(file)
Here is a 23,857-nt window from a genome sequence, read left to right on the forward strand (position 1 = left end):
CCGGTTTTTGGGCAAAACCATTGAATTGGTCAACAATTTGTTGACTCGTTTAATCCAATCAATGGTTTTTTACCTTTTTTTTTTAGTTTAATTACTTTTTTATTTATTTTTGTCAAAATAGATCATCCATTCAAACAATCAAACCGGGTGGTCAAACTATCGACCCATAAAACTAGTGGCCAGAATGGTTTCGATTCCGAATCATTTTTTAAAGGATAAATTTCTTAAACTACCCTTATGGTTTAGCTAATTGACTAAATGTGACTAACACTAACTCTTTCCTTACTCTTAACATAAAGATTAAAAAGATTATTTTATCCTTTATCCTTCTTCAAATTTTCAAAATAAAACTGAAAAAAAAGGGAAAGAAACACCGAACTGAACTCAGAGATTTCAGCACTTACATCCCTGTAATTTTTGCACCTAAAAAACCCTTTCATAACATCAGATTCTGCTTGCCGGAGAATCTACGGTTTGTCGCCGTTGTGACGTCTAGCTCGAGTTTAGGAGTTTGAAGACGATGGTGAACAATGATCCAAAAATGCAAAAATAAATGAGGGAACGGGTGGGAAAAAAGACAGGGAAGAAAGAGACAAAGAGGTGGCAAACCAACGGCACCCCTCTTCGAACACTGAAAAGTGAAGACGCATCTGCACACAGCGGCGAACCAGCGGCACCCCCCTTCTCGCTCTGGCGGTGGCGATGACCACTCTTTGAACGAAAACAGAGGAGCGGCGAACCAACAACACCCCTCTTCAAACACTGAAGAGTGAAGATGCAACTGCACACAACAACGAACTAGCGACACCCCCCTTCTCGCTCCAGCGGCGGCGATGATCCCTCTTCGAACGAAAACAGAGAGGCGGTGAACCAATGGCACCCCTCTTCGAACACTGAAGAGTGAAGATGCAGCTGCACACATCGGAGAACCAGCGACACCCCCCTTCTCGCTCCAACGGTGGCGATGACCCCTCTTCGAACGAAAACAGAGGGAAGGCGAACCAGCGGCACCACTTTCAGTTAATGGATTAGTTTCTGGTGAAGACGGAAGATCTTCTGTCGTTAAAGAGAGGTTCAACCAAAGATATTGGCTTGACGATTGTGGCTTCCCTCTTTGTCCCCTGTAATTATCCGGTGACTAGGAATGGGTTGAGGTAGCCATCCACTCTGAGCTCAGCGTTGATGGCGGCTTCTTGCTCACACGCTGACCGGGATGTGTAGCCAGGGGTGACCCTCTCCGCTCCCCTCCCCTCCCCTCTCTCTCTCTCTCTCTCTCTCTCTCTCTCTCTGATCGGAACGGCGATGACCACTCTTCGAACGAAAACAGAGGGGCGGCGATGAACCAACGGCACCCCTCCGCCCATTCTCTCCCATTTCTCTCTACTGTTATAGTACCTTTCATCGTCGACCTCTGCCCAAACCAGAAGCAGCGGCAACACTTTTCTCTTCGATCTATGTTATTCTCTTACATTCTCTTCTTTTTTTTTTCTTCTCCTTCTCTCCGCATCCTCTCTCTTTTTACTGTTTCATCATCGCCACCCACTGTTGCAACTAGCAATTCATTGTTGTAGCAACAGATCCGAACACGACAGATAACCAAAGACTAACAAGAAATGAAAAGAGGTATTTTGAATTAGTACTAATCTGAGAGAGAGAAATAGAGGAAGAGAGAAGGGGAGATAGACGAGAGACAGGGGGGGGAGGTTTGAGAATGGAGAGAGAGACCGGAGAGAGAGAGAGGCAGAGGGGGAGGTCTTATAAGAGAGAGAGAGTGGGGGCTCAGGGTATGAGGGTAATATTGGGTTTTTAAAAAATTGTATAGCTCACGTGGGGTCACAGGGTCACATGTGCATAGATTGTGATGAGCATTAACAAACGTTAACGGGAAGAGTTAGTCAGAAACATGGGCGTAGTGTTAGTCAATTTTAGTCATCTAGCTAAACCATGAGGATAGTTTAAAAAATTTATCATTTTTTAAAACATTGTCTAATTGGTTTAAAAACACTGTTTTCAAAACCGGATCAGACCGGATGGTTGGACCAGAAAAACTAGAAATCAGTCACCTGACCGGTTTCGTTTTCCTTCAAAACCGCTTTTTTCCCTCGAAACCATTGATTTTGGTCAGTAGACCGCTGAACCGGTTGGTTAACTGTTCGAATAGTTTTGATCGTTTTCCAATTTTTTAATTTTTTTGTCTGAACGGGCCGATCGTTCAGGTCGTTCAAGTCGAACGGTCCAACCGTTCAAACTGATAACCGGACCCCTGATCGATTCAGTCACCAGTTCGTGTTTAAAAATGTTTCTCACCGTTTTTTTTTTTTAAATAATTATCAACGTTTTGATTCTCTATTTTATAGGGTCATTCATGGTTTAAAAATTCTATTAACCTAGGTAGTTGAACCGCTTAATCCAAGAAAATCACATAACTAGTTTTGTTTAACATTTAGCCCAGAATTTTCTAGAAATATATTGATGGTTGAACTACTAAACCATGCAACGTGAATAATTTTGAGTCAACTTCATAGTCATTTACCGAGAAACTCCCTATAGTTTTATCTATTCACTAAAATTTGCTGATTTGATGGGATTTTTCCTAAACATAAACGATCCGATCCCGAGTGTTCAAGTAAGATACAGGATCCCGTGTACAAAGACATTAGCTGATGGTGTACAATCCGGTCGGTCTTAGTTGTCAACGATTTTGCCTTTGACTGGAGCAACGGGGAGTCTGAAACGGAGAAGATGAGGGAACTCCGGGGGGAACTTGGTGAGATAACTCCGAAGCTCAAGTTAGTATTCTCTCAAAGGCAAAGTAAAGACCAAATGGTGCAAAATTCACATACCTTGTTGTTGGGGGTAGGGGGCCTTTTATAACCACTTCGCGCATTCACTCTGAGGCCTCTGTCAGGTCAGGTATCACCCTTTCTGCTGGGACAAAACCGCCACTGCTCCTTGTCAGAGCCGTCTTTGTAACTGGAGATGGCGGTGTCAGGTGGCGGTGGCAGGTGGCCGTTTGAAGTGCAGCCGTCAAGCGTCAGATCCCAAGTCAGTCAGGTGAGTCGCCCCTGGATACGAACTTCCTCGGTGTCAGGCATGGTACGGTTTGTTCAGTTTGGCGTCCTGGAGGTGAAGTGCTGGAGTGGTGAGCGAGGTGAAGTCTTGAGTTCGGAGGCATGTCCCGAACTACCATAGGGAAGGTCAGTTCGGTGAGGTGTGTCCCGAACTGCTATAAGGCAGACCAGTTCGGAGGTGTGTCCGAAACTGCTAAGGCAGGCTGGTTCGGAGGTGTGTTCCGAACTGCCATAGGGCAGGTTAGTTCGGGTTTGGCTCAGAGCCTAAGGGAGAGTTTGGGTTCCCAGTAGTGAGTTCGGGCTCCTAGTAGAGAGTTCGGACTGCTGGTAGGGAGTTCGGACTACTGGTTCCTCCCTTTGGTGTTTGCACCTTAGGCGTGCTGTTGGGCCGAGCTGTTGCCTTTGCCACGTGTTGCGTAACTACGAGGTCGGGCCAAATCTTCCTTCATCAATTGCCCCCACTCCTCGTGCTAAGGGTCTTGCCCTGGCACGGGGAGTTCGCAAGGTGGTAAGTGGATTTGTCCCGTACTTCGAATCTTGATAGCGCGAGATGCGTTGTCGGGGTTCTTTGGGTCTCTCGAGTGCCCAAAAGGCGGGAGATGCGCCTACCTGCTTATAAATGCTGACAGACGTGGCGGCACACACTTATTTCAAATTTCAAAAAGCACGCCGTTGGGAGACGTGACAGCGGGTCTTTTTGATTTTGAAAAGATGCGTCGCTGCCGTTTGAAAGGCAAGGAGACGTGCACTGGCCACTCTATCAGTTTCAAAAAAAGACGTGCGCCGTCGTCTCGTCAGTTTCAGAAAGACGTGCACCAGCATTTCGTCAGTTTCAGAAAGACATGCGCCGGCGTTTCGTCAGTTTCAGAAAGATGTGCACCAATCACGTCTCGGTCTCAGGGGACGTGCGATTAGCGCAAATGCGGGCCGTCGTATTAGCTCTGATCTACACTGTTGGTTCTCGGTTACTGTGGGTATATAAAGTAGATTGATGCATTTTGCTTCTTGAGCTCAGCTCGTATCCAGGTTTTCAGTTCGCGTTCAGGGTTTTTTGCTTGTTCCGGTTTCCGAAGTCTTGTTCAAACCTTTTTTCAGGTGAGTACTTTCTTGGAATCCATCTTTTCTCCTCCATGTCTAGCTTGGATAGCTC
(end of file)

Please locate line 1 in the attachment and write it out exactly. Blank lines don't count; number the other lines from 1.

Here is a 23,857-nt window from a genome sequence, read left to right on the forward strand (position 1 = left end):